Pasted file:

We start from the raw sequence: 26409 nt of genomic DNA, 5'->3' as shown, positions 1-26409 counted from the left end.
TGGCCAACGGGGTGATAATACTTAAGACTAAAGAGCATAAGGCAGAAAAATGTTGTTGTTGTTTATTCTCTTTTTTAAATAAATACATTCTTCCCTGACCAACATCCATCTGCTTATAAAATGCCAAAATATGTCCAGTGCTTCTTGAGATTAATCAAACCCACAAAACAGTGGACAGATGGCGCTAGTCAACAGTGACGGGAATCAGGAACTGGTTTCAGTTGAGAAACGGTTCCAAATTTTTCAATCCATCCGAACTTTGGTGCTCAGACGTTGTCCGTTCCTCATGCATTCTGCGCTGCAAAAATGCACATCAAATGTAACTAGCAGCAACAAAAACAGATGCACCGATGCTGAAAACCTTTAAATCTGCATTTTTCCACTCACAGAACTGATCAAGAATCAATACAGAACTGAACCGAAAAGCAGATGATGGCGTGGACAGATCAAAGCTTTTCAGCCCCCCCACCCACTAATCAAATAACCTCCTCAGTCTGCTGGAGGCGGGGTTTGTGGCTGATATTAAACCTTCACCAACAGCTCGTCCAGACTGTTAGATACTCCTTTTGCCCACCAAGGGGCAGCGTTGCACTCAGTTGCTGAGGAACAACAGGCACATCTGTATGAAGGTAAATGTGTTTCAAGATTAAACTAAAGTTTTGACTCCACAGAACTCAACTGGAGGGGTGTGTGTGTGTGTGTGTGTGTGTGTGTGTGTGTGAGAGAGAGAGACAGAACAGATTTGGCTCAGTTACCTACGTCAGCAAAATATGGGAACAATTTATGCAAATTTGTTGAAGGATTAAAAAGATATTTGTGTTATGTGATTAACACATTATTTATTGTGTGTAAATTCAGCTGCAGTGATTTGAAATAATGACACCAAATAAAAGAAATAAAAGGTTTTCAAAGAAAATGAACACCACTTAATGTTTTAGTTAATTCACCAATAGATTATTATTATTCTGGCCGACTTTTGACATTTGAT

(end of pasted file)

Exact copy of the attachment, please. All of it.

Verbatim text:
We start from the raw sequence: 26409 nt of genomic DNA, 5'->3' as shown, positions 1-26409 counted from the left end.
TGGCCAACGGGGTGATAATACTTAAGACTAAAGAGCATAAGGCAGAAAAATGTTGTTGTTGTTTATTCTCTTTTTTAAATAAATACATTCTTCCCTGACCAACATCCATCTGCTTATAAAATGCCAAAATATGTCCAGTGCTTCTTGAGATTAATCAAACCCACAAAACAGTGGACAGATGGCGCTAGTCAACAGTGACGGGAATCAGGAACTGGTTTCAGTTGAGAAACGGTTCCAAATTTTTCAATCCATCCGAACTTTGGTGCTCAGACGTTGTCCGTTCCTCATGCATTCTGCGCTGCAAAAATGCACATCAAATGTAACTAGCAGCAACAAAAACAGATGCACCGATGCTGAAAACCTTTAAATCTGCATTTTTCCACTCACAGAACTGATCAAGAATCAATACAGAACTGAACCGAAAAGCAGATGATGGCGTGGACAGATCAAAGCTTTTCAGCCCCCCCACCCACTAATCAAATAACCTCCTCAGTCTGCTGGAGGCGGGGTTTGTGGCTGATATTAAACCTTCACCAACAGCTCGTCCAGACTGTTAGATACTCCTTTTGCCCACCAAGGGGCAGCGTTGCACTCAGTTGCTGAGGAACAACAGGCACATCTGTATGAAGGTAAATGTGTTTCAAGATTAAACTAAAGTTTTGACTCCACAGAACTCAACTGGAGGGGTGTGTGTGTGTGTGTGTGTGTGTGTGTGTGTGTGAGAGAGAGAGACAGAACAGATTTGGCTCAGTTACCTACGTCAGCAAAATATGGGAACAATTTATGCAAATTTGTTGAAGGATTAAAAAGATATTTGTGTTATGTGATTAACACATTATTTATTGTGTGTAAATTCAGCTGCAGTGATTTGAAATAATGACACCAAATAAAAGAAATAAAAGGTTTTCAAAGAAAATGAACACCACTTAATGTTTTAGTTAATTCACCAATAGATTATTATTATTCTGGCCGACTTTTGACATTTGAT